Washington DC To Return To Automatic Metro Trains
> What's wrong with American drivers?
DC's metro trains were designed to be operated automatically the vast majority of the time. Hence, the acceleration and braking systems were optimized for automatic operation (as opposed to manual operation) and it is difficult for a human driver to control the train's movements precisely and smoothly.
PHP 5.6.0 Released
PHP is a horrible programming language, but I know why people like PHP applications -- the ability to install an application on a LAMP stack by just untarring a single archive into the deployment directory is priceless.
Last time I tried to install a Python web application, I had to give the installer root privileges to install a bunch of junk in some system-wide module directory. No thanks.
Last time I tried to install a Ruby web application, I ran into a bunch of snafus related to newer versions of Ruby not being backwards compatible with older code, and discovered that the "right" way to do it was to install a whole new package management system that wasn't in sync with my OS's own package manager. No thanks to that, either.
Are Altcoins Undermining Bitcoin's Credibility?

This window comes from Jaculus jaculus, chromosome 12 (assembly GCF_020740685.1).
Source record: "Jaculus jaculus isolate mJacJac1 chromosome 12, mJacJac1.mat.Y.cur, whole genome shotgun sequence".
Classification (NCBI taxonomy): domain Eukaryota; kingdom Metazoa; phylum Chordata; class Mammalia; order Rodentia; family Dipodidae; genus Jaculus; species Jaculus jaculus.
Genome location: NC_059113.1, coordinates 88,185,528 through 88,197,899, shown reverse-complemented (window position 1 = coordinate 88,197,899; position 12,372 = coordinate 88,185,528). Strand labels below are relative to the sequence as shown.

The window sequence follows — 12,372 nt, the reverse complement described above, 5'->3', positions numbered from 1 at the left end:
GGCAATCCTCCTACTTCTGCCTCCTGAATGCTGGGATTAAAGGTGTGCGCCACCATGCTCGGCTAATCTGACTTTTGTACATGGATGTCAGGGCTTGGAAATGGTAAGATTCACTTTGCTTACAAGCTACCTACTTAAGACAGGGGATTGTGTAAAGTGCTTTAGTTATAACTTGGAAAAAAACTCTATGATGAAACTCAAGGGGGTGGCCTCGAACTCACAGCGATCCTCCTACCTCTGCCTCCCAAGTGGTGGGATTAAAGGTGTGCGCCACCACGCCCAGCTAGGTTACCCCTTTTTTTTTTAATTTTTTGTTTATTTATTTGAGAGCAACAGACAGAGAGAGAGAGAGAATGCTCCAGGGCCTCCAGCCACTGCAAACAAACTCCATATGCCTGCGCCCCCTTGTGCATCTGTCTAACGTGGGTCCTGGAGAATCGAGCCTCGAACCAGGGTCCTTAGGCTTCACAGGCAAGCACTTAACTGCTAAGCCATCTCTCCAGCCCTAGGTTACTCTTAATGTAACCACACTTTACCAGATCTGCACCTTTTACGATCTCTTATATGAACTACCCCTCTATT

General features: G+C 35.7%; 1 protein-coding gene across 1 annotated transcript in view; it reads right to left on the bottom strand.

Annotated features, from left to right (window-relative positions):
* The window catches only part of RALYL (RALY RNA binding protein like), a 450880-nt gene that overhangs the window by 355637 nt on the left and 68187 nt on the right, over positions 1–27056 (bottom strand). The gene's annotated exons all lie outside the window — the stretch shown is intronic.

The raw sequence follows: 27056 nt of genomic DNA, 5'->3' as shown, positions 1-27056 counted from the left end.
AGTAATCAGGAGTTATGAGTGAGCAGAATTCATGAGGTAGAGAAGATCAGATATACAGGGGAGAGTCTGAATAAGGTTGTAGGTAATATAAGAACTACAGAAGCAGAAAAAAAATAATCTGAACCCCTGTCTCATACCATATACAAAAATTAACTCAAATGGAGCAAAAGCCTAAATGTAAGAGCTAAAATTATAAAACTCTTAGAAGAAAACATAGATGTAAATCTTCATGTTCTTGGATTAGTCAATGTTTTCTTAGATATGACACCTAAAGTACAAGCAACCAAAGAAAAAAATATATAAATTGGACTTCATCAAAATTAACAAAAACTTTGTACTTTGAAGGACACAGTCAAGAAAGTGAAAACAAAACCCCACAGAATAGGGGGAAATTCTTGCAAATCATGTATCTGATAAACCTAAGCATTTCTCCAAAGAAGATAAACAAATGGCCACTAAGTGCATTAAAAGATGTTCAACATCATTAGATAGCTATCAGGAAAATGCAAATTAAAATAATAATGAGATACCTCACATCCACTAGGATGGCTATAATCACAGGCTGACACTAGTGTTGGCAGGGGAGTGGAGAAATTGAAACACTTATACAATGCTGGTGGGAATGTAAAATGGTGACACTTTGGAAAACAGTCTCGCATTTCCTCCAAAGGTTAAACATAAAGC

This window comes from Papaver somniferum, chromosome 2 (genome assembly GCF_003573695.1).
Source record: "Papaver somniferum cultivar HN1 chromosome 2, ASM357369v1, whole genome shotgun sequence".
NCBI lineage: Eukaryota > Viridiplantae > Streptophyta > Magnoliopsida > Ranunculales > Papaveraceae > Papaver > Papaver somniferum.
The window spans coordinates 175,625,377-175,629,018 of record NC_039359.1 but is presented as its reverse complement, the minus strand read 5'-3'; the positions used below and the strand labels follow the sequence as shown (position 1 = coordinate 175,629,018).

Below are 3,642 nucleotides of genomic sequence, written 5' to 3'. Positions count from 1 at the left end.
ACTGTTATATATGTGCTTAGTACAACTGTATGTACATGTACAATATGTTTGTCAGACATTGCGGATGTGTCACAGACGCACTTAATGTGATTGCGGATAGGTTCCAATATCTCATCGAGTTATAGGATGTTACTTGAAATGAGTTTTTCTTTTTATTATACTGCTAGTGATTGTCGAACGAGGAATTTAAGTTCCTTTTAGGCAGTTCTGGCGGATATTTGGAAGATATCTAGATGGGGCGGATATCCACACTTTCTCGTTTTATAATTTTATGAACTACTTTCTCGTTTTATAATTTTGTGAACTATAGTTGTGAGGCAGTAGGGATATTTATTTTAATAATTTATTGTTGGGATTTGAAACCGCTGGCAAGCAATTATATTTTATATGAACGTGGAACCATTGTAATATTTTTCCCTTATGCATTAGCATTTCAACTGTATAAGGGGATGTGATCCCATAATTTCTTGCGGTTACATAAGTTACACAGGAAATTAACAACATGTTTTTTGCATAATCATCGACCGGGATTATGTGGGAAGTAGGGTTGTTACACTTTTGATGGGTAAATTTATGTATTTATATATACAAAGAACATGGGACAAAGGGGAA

According to the official "short game" rules, you may, indeed, build hotels after your third house.
Here are the real official rules.
Companies That Don't Understand Engineers Don't Respect Engineers
+5: Masterful Troll
Well played, my friend.
Ask Slashdot: Bulletproof Video Conferencing For Alzheimers Home?
I did something like this recently with Skype and Ubuntu 13.10. You can set up auto-login on Ubuntu, auto-start on Skype, and set up Skype to auto-answer and auto-activate the camera. In theory, it could get torpedoed by some kind of random dialog box, but it hasn't happened in two months. To make a it a little more bulletproof, you could set up a cron job that reboots the system nightly.
One warning: since Skype was acquired by Microsoft, the standard Skype login dialog was replaced with some kind of weird integration to Microsoft's outlook.com single-sign-on. When Microsoft is having system problems (like they were a couple months ago), it appears to lose all of the single-sign-on tokens, which will drop the system back to the login page, and you will be stuck. However, this only happened once in the past couple months. (Yes, things worked far better before Microsoft bought Skype, but it's not a lost cause.)
Geographic Segregation By Education
Absolutely right. I grew up in an economically disadvantaged area, went to college, and settled in one of the best-performing metro areas in the country. My classmates who skipped college are still there, driving 1-2 hours each way to the closest job they can find, and enduring the double disadvantages of lacking a college degree and living in a depressed area.
When one is living dangerously close to the poverty line, moving away from friends and family will be perceived as unacceptable risky. Only the most ambitious will leave, and most of those people went to college anyway.
The Future of Wearables: Standalone, Unobtrusive, and Everywhere
The entire comment was apparently plagiarized from an article on another site. Given this, I'm wondering how it got all the way up to +4.